Monday, March 31, 2014

Three Souls by Janie Chang

4 Star

We have three souls, or so I'd been told. But only in death could I confirm this ... So begins the haunting and captivating tale, set in 1935 China, of the ghost of a young woman named Leiyin, who watches her own funeral from above and wonders why she is being denied entry to the afterlife. Beside her are three souls—stern and scholarly yang; impulsive, romantic yin; and wise, shining hun—who will guide her toward understanding. She must, they tell her, make amends.

As Leiyin delves back in time with the three souls to review her life,she sees the spoiled and privileged teenager she once was,a girl who is concerned with her own desires while China is fractured by civil war and social upheaval. At a party,she meets Hanchin, a captivating left-wing poet and translator,and instantly falls in love with him.

When Leiyin defies her father to pursue Hanchin, she learns the harsh truth—that she is powerless over her fate. Her punishment for disobedience leads to exile, an unwanted marriage, a pregnancy, and, ultimately, her death. And when she discovers what she must do to be released from limbo into the afterlife, Leiyin realizes that the time for making amends is shorter than she thought.

Sabrina-Kate - 4 Star

Three Souls will appeal to fans of Amy Tan or historical fiction, particularly historical fiction set in Asia. This book was quite exceptional in many ways especially in the wonderful way the story and setting were detailed. I am not the biggest fan of historical fiction yet I found myself completely engrossed in the story despite my initial hesitation.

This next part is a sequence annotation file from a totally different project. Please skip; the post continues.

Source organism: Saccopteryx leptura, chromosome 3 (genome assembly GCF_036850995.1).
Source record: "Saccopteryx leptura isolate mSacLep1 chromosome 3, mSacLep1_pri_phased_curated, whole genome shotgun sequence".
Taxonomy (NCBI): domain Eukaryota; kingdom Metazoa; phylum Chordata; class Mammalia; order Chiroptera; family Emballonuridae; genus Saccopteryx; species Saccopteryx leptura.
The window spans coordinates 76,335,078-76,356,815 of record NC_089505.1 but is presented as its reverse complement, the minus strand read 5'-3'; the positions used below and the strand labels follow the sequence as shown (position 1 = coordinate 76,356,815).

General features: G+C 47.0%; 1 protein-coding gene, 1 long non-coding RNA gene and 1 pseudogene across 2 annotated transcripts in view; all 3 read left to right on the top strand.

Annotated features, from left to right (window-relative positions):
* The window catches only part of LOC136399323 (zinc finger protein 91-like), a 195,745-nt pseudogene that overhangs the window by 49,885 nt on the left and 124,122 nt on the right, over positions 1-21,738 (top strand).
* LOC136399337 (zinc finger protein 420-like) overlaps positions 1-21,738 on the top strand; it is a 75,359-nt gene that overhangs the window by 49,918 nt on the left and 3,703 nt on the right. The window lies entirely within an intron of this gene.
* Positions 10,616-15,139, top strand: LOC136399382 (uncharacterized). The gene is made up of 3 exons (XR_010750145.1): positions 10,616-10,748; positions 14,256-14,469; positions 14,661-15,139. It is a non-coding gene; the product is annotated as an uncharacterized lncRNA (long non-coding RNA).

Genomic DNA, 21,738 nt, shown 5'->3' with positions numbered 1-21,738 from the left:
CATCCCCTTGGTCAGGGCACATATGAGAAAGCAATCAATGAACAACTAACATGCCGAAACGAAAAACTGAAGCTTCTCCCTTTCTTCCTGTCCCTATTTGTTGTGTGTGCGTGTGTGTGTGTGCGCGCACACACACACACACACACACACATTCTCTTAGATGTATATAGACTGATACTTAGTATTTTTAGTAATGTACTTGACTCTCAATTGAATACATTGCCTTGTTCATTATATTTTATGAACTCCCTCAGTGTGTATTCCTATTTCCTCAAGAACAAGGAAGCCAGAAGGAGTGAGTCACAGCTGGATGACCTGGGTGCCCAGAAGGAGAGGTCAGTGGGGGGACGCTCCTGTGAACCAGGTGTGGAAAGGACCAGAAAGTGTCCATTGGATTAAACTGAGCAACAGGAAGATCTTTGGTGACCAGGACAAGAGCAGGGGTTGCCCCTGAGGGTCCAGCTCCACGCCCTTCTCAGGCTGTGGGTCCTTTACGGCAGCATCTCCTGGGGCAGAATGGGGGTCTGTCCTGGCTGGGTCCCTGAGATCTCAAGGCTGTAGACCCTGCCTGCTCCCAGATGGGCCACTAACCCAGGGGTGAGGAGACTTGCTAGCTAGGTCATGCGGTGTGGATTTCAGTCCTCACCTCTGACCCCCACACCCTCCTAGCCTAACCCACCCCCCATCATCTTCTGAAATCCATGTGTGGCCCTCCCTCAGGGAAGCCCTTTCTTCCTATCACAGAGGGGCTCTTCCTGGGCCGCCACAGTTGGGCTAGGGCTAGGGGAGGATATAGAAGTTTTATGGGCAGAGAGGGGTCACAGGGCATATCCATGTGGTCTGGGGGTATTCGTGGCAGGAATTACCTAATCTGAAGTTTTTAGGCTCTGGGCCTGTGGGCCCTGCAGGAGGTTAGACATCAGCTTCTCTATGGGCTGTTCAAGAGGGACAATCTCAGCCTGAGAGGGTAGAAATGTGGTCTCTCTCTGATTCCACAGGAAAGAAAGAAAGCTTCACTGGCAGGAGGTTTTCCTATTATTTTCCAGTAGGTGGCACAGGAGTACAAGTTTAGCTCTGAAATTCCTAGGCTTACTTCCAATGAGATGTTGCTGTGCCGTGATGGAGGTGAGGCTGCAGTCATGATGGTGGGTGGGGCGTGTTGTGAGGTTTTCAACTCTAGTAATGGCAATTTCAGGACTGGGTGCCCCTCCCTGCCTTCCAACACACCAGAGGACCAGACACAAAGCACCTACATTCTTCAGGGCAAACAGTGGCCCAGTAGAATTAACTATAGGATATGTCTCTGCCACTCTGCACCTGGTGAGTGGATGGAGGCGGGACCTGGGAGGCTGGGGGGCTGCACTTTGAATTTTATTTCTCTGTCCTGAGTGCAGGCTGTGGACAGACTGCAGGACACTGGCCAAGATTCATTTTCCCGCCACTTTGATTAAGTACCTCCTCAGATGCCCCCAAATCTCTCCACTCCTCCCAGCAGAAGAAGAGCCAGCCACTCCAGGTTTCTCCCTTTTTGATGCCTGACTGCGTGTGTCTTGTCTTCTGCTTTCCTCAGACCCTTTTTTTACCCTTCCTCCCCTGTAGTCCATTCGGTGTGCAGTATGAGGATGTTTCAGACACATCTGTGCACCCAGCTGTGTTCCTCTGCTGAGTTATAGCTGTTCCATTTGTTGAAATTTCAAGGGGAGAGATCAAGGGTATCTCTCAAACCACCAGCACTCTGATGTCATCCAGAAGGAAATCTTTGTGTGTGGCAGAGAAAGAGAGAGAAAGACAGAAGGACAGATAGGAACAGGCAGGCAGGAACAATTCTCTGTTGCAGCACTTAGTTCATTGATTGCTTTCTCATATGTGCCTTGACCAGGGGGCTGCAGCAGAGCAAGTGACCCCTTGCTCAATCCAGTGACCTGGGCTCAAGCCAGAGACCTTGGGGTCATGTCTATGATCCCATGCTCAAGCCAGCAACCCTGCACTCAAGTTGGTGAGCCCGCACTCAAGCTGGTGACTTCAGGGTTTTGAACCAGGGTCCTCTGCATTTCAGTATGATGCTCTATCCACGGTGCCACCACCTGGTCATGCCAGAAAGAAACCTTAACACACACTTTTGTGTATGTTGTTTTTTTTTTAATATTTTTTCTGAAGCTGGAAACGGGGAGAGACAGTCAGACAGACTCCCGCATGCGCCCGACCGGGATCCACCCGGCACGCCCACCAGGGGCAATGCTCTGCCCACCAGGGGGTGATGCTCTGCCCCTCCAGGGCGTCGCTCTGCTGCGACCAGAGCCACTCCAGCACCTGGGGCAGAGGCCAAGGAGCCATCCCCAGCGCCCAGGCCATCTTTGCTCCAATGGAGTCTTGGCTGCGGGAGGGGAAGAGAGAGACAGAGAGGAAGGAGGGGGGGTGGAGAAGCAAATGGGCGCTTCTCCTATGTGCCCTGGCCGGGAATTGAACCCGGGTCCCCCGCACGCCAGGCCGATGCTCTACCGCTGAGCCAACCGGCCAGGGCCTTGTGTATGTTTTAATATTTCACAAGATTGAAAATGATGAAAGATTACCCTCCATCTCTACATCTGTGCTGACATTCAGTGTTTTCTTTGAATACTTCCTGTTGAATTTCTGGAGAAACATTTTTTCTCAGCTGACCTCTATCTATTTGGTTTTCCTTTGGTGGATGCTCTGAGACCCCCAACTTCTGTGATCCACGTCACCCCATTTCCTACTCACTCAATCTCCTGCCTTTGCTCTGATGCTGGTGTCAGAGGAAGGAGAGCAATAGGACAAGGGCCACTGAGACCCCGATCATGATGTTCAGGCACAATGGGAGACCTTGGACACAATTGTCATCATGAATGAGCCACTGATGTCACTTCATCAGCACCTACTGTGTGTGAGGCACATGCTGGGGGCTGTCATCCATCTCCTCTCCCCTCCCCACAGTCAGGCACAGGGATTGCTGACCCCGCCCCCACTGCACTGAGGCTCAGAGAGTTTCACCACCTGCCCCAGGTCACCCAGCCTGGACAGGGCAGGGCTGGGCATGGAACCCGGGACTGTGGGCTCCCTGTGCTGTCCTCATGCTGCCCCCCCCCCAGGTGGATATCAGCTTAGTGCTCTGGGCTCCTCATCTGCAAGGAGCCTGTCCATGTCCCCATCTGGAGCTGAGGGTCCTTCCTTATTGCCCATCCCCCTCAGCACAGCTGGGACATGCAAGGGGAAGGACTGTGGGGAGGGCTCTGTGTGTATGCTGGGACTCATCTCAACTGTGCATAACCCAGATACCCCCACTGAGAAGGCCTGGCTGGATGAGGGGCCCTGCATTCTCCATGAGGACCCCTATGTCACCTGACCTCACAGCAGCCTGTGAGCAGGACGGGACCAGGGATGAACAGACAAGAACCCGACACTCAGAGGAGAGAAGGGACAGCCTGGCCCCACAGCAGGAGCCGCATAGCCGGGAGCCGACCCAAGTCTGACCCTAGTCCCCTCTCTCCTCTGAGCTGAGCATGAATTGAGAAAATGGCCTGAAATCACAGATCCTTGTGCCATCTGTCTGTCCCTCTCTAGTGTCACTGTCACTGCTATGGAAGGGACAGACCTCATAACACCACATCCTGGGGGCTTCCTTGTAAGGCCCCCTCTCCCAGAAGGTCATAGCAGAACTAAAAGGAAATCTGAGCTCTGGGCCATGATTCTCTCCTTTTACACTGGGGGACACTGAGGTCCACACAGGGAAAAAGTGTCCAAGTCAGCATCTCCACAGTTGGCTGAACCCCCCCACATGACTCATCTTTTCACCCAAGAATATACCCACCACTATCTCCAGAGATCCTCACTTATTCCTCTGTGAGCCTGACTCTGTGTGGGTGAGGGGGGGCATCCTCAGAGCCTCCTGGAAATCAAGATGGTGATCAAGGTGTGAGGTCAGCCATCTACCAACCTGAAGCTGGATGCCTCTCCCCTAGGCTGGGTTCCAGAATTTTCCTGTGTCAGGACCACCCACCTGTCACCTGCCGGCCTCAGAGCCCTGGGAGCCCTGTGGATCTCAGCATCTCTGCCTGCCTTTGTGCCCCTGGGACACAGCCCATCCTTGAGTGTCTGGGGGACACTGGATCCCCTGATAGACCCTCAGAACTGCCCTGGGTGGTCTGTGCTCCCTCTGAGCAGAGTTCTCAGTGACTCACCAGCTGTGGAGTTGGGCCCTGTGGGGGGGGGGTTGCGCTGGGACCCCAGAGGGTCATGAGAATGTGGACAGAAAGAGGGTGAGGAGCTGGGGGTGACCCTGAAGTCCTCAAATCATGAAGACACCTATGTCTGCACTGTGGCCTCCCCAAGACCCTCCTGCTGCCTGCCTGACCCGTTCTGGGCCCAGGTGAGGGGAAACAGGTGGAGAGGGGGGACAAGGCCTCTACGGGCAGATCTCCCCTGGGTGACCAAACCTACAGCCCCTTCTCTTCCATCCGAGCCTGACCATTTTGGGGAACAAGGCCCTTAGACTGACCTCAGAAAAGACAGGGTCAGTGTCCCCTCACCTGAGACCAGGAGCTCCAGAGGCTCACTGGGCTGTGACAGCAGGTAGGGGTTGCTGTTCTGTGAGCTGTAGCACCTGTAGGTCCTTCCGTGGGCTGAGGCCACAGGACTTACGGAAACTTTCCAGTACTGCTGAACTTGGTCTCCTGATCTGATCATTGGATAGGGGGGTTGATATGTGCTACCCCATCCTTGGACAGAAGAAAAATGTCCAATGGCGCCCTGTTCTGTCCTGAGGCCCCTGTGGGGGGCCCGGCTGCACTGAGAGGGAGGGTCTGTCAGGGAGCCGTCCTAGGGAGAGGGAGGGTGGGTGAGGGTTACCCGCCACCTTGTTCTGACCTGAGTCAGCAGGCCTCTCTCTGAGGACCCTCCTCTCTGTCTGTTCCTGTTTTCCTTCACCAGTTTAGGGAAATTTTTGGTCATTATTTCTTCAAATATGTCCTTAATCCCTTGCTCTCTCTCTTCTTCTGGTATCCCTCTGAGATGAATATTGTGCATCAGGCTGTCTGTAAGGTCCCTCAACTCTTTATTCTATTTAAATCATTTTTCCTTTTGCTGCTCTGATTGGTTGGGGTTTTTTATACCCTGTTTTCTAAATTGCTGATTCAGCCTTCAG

The plot moved along over many years at a fairly rapid pace and I rarely, if at all, found myself bored which is what typically happens for me with fiction of this sort. It demonstrated to me the extreme power of Janie Chang's writing debut.

The story was set in an era that I do find captivating, namely the 20s and 30s, so it was interesting to see what China was like during that period versus what North America was like at that time.

Three Souls had so many things that appealed to me. The characters were quite real and seemed genuine in their actions and speech. The story involved a few love stories and heartbreak, which most great stories typically do but this one definitely had a unique take on things. I also liked the fact that a different type of family dynamic was described, in a lot of detail, to give me a new perspective on things that I had never considered before. 

The only thing that gave me pause was the three souls part of the story but after a little while, once I became used to it, it truly added to the story as I felt that perhaps it was something that would be part of the Chinese culture or beliefs that I was not previously aware of.

Three Souls truly was a wonderful and eye opening love story that enriched my understanding of a different culture.

Thank you to Harper Collins for our review copy.  All opinions are our own.

Connect with Janie Chang:

Saturday, March 29, 2014

Mums on Strike by Laura Kemp

5 Star

It was just a squashed grape on the kitchen floor. Hardly a reason to get upset, right?   But six years of motherhood has left Lisa Stratton feeling like a skivvy.

Every morning before she's opened her eyes, she starts her mental inventory of jobs to do. And just like yesterday, the day before and every day since she became a mum, she's woken up knackered.

So when her husband deliberately steps over the grape because it's 'her responsibility' to run the house, it tips her over the edge. He wasn't always like this - they used to share everything. 

Then the kids came along and he saw it as an excuse to sit back. But this time things are going to change. Lisa has made a decision. She's going on strike.

Amazon     Kindle     

Kathryn - 5 Star

I loved Mums on Strike. I actually asked for this one from the author and was thrilled to get a copy and then had to wait to read it because of others on my to-read list. When I finally was able to pick it up I whipped through it in a couple of evenings.